Friday, September 5, 2014

Going Green has never been so easy

We recently had a great giveaway on facebook that we asked our followers to guess what item in the picture was made from recycled content. I was hassled a little that everything in our offices should be made of recycled content. Unfortunately we aren't quite there but we are certainly trying. We have ensured that any new materials that we have purchased as promotional items contain a recycled content (if available).  Some products simply are not being produced using a recycled content but many are, it does sometimes require a bit more research and the variety is often more limited.  The good news is that it has never been easier. I have sometimes been left wanting but for the most part with a little determination, I have been able to find a product that falls within our requirements and was made from something that was diverted from a landfill. We need to let manufacturers know.. WE WANT recycled content products. The more we buy and the more vocal customers are the more options that will be made available. Be sure to do your part.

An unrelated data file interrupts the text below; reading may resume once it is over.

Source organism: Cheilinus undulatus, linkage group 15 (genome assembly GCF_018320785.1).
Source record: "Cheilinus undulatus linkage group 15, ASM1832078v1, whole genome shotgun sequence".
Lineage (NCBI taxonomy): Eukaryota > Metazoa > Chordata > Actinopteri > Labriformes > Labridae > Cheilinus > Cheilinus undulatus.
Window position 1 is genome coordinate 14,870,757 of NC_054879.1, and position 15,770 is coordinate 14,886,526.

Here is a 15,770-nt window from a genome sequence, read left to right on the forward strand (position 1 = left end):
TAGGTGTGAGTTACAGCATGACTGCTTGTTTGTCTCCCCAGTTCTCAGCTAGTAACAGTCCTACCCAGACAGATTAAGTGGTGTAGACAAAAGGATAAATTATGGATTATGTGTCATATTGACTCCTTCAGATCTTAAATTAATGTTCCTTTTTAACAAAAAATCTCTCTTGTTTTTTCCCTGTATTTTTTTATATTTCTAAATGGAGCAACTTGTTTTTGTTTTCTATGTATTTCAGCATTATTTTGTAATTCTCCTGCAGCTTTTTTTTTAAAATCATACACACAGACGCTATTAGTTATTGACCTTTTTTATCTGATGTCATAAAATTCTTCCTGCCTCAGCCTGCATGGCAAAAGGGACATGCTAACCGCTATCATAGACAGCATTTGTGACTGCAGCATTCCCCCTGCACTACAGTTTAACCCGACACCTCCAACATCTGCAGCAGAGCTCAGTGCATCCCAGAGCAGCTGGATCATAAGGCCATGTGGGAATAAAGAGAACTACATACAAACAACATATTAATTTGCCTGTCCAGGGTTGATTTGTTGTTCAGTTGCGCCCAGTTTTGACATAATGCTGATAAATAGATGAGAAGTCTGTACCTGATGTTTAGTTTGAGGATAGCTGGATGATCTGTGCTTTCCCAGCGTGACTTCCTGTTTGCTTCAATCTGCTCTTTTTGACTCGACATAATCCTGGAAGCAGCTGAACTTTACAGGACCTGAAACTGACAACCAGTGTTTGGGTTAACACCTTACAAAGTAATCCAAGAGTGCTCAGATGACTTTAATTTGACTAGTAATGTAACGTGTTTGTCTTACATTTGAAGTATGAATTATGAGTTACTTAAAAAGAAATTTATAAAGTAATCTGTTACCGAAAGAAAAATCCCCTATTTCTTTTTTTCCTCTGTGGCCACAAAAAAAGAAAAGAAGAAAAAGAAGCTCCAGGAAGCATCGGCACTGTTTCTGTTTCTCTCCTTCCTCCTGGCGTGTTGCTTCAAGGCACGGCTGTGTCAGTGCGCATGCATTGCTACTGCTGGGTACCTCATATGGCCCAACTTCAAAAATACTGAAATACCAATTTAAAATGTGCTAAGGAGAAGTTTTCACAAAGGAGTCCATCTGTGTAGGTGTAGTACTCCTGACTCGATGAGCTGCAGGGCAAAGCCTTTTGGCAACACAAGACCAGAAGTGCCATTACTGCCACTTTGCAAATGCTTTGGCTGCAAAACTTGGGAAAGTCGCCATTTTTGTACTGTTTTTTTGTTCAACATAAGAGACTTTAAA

Can you guess what particular item in this picture was made from recycled soda bottles? 

Max is doing his part by sporting a collar made from recycled PET bottles. Not only is it great for our environment, it's also easy on the eyes! 

Friday, July 25, 2014

Pay as you throw.

We talk all the time about the amount of waste that a single person creates daily (with staggering amounts contributed to households and businesses). It's also been pointed out that despite you not opening your car window and chucking it out that when you throw it "away" it has to go somewhere. At this point it is handled the best way that we know how but much of that involves the "stuff" being buried. We know that practices are in place to keep us safe and regulations watch that the trash we bury doesn't contaminate the soil or water around us. We also know that no system is ever 100% failsafe.

Based on that.. we have tried to find ways to encourage residents and businesses to recycle more and waste or trash less. Obviously recycling is the option that we most often suggest. Reduction in both consumption and waste is another key component of the three R's (Reduce, Reuse, Recycling.. just in case you need a refresher). Although most people understand that taking the time to participate in the three R's is better for our planet but despite the knowledge, it's not always easy to make them follow through and actually do it.